Hey guys, I'm currently working on restoring/changing numbers on a 2026, and I was having problems with the paint on the firebox. Upon further examination, the rivets we're messed up on the casting. How can I make replacements for it?
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Without any more specific data/picture of the rivets you seek to replicate, may I suggest Tichy Train Group's plastic molded rivets...? (I'm assuming we're talking something strictly cosmetic and not serving in the classic sense of joining a couple of parts together.)
If you're at all handy with small drill bits and a pin vise, they may be just the ticket. A drop of CA will hold them. They're molded in black plastic. Various head sizes available. Our LHS had them in stock when I was there today...IOW, currently available...through Walthers, their retailers, direct, et al. Looks to be a good choice for adding a few random ones. If you need a whole row or more, the Archer suggestion...or Micro-Mark's clone thereof...might be easier/faster?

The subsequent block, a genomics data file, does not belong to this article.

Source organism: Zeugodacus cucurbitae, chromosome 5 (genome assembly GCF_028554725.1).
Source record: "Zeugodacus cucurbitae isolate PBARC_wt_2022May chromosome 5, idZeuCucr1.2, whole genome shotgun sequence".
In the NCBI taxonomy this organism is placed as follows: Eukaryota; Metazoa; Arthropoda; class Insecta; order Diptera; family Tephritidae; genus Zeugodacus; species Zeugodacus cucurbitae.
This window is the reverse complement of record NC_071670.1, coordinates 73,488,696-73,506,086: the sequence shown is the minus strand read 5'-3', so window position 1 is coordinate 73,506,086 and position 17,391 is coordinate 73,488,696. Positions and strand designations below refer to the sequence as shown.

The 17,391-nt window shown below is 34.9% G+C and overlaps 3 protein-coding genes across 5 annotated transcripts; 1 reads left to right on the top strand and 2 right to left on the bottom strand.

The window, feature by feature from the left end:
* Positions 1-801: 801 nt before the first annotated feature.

I once made a handful of rivet head impressions using JB Weld and a toothpick. Had to experiment with the toothpick, technique, and steadying my hand. Freshly mixed JBW so applied can harden to a decent representative 'dot' (rivet). Making several equal sized impressions that way is more difficult, of course...not the least of which problem is the speed at which JBW loses its 'dabbing' qualities as it quickly begins to set. Frankly, now that Tichy has molded rivets, I know they'd be my first choice given the same problem I ran into. But, TEHO.
Archer is currently in the process of shutting down, so that option would require fast moving. San Juan Details has taken over Grandt Line so they are also an option if injection molded rivet details are acceptable, Tichy rivets have worked for me in the past.
before i 3D printed i used Tichy rivets and bolt-heads on Plastruct beams to created connections.
the holes along the beam webs needed to be spaced uniformly so I used a Micro-Mark drilling MicroLux® X-Y Table Attachment
to precisely move the beam to drill the bolt-head holes exactly and spaced evenly.
3D printing is a lot easier.
I have made them with super glue. There are some decal strips you can apply then paint over. Check MicroMark. I think that is where I saw them.
Thank you all for the replies! I'm debating actually finishing the restoration now, since it has the casting defect, and I have a few good ones of the same locomotive, I may strip the paint and take apart the motor to show how they were built, thoughts?